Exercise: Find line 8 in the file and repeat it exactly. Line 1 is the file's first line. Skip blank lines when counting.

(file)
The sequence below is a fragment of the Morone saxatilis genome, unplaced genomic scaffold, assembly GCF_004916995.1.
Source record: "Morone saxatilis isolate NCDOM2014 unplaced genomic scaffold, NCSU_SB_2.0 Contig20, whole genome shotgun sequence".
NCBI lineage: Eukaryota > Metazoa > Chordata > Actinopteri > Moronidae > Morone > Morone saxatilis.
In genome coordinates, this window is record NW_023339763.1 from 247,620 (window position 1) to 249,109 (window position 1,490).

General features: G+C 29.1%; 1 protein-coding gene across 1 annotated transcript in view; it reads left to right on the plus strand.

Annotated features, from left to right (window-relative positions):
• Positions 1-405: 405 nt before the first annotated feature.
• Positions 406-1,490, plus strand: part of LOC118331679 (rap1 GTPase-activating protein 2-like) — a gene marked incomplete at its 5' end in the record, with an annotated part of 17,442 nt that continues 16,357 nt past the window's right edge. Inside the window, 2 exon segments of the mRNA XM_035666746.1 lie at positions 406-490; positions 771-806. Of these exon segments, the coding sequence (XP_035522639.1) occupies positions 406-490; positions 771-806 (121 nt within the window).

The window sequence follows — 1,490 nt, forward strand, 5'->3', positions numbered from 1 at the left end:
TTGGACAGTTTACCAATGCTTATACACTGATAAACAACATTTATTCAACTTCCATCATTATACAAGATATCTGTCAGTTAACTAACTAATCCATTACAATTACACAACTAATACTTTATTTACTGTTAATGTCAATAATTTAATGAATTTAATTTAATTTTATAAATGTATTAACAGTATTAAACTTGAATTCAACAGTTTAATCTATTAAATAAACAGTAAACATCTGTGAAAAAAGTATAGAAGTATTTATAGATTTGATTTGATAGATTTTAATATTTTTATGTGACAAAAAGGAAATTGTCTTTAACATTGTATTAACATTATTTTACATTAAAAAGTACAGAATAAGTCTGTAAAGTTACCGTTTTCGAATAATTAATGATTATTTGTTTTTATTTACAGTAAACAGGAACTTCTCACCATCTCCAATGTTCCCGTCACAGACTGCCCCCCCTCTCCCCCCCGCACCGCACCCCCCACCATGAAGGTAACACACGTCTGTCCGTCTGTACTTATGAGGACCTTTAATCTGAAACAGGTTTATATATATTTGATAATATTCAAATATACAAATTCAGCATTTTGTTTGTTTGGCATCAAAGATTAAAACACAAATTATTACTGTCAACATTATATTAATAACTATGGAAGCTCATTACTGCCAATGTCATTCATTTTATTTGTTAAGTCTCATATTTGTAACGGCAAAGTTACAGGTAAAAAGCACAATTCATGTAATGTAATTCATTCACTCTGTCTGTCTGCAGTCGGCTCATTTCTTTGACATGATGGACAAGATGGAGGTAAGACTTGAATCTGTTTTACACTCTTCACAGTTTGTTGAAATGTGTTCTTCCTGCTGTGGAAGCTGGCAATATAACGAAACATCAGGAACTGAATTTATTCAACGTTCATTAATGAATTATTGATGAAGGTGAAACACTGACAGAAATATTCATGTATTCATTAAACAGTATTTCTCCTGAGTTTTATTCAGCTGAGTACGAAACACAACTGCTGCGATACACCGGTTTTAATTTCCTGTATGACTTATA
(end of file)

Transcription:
• Positions 406-1,490, plus strand: part of LOC118331679 (rap1 GTPase-activating protein 2-like) — a gene marked incomplete at its 5' end in the record, with an annotated part of 17,442 nt that continues 16,357 nt past the window's right edge. Inside the window, 2 exon segments of the mRNA XM_035666746.1 lie at positions 406-490; positions 771-806. Of these exon segments, the coding sequence (XP_035522639.1) occupies positions 406-490; positions 771-806 (121 nt within the window).